Data scientists love the analytical work of building and testing new algorithms. Data wrangling—the work of hunting for, validating, connecting, and combining data sets—not so much.
In a new article published by Forbes Tech Council, ActionIQ’s co-founder and CIO Nitay Joffe writes about his experience as a software engineer at Facebook, where faced exactly this challenge. It was his job to unify predictive scores with customer profile information in order to deliver ads in an optimal way.
“I kept asking myself what capabilities would be required for data scientists to locate the latest, greatest data instantly and start modeling it right away,” writes Joffe.
That question helped inform the architecture of the customer data platform he helped design for ActionIQ. Here are the principles Joffe says are required to help keep data scientists in their happy place:
- Gather data instantly. This requires the ability to ingest raw, granular data without complex ETL processes. However, there must be some kind of order to the data. For marketing, that means making customer IDs the prime logical unit, with a clearly defined set of data types that that help define individual customers.
- Validate data instantly. Data types are constantly changing, though these changes are often not at all transparent to data scientists. This can makes the data validation process grueling. However, you can avoid this risk by creating a separate layer for defining the business rules for attributes, this requiring no changes to the underlying raw data provided by source systems.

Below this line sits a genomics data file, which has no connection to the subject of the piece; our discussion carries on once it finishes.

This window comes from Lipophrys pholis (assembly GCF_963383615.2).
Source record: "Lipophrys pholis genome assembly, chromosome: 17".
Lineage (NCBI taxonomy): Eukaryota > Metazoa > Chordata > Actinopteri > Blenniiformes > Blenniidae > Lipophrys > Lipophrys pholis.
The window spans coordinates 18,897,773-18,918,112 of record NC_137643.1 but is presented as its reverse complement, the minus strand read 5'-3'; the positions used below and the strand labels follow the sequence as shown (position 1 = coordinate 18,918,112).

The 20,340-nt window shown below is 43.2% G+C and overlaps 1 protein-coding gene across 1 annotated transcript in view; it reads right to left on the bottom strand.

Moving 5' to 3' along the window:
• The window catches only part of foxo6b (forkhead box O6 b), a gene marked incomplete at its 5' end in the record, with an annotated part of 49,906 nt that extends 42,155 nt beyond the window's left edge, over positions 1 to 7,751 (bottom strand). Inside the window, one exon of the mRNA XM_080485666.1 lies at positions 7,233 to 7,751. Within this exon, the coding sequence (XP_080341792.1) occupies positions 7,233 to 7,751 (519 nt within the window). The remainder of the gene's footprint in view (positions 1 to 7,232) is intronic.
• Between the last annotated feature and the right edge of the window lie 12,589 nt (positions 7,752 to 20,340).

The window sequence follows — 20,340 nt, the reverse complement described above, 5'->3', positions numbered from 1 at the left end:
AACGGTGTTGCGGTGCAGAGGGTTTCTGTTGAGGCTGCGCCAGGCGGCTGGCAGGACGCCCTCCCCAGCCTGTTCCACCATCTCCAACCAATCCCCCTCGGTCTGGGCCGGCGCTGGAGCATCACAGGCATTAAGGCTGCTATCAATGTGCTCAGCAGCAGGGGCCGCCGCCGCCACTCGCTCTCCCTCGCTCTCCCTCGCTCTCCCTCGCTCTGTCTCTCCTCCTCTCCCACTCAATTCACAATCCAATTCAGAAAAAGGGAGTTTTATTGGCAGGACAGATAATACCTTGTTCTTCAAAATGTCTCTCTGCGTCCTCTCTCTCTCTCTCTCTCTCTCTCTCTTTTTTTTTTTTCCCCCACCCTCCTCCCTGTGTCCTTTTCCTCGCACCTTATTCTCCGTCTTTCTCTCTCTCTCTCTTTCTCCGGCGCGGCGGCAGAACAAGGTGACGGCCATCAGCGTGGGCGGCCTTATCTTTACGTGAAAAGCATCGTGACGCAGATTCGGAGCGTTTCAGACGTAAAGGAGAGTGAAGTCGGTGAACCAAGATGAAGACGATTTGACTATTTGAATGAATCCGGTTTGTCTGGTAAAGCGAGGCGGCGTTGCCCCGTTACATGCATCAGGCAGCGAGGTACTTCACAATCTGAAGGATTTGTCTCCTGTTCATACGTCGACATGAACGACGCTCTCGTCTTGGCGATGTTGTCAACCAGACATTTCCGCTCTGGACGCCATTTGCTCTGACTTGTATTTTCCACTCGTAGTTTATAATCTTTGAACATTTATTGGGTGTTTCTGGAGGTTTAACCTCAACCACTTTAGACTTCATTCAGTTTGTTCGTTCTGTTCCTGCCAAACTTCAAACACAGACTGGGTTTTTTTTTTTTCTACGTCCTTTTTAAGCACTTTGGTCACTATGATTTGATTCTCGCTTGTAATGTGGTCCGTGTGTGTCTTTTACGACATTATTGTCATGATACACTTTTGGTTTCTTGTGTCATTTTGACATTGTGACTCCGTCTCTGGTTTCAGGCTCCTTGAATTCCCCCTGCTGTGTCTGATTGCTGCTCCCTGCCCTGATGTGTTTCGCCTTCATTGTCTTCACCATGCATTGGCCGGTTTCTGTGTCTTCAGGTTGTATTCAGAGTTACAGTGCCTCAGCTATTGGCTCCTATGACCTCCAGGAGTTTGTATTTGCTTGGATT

- Connect data instantly. Data science necessarily involves working with data from disparate systems that use disparate data models. You can dramatically reduce the complexity of combining data by dividing organizing customer data along two essential dimensions: 1) attributes that define a specific customer, e.g. email or physical address; and 2) behaviors, such as purchases, store visits, web browsing history, etc.
- Select data on the fly. Data scientist involves a process of trial and error in which you test various combinations of data types, a process known as feature engineering. Again, when can keep the definition of attributes in a separate layer, you make it easy for data scientists to select any set of variables they want—and keep changing and iterating that selection on the fly, until they achieves the results they are after.
When you can remove the burden of data wrangling, writes Joffe, “You don’t just remove the cost and complexity of data prep; you also unleash the creativity of data scientists, making them both happier and more productive.”
Read the full article in the Forbes Tech Council.
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